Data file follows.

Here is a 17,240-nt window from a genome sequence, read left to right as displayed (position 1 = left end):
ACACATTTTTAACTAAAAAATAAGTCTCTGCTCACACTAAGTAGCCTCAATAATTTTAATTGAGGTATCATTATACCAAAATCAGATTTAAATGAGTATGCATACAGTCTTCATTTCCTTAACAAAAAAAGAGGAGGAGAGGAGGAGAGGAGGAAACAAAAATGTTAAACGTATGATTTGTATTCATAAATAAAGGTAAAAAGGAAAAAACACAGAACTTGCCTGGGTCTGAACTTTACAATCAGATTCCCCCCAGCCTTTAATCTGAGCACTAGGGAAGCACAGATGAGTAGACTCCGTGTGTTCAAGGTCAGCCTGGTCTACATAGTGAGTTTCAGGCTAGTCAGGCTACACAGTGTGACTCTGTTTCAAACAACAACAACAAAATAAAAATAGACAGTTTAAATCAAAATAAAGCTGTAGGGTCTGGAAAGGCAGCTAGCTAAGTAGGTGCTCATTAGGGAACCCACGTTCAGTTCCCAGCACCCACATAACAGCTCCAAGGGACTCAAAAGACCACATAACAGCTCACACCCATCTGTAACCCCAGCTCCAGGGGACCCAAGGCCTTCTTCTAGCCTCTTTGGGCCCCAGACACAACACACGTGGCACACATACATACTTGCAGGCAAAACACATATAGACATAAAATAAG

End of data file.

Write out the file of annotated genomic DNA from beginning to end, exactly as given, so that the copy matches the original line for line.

Here is a 17,240-nt window from a genome sequence, read left to right as displayed (position 1 = left end):
ACACATTTTTAACTAAAAAATAAGTCTCTGCTCACACTAAGTAGCCTCAATAATTTTAATTGAGGTATCATTATACCAAAATCAGATTTAAATGAGTATGCATACAGTCTTCATTTCCTTAACAAAAAAAGAGGAGGAGAGGAGGAGAGGAGGAAACAAAAATGTTAAACGTATGATTTGTATTCATAAATAAAGGTAAAAAGGAAAAAACACAGAACTTGCCTGGGTCTGAACTTTACAATCAGATTCCCCCCAGCCTTTAATCTGAGCACTAGGGAAGCACAGATGAGTAGACTCCGTGTGTTCAAGGTCAGCCTGGTCTACATAGTGAGTTTCAGGCTAGTCAGGCTACACAGTGTGACTCTGTTTCAAACAACAACAACAAAATAAAAATAGACAGTTTAAATCAAAATAAAGCTGTAGGGTCTGGAAAGGCAGCTAGCTAAGTAGGTGCTCATTAGGGAACCCACGTTCAGTTCCCAGCACCCACATAACAGCTCCAAGGGACTCAAAAGACCACATAACAGCTCACACCCATCTGTAACCCCAGCTCCAGGGGACCCAAGGCCTTCTTCTAGCCTCTTTGGGCCCCAGACACAACACACGTGGCACACATACATACTTGCAGGCAAAACACATATAGACATAAAATAAG